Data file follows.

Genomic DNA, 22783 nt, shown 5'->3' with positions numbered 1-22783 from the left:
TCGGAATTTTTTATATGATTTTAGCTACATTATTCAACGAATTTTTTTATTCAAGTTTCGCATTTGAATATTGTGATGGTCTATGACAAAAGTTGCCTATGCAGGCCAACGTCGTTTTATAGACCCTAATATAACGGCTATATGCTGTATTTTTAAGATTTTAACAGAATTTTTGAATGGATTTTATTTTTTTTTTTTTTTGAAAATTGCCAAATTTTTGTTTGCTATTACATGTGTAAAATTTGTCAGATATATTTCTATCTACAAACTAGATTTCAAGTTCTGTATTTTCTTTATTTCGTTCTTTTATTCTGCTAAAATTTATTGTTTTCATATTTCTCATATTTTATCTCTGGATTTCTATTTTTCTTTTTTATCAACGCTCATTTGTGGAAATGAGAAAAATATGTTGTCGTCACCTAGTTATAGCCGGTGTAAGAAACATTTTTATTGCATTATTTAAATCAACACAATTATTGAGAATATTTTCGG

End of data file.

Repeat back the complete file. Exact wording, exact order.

Genomic DNA, 22783 nt, shown 5'->3' with positions numbered 1-22783 from the left:
TCGGAATTTTTTATATGATTTTAGCTACATTATTCAACGAATTTTTTTATTCAAGTTTCGCATTTGAATATTGTGATGGTCTATGACAAAAGTTGCCTATGCAGGCCAACGTCGTTTTATAGACCCTAATATAACGGCTATATGCTGTATTTTTAAGATTTTAACAGAATTTTTGAATGGATTTTATTTTTTTTTTTTTTTGAAAATTGCCAAATTTTTGTTTGCTATTACATGTGTAAAATTTGTCAGATATATTTCTATCTACAAACTAGATTTCAAGTTCTGTATTTTCTTTATTTCGTTCTTTTATTCTGCTAAAATTTATTGTTTTCATATTTCTCATATTTTATCTCTGGATTTCTATTTTTCTTTTTTATCAACGCTCATTTGTGGAAATGAGAAAAATATGTTGTCGTCACCTAGTTATAGCCGGTGTAAGAAACATTTTTATTGCATTATTTAAATCAACACAATTATTGAGAATATTTTCGG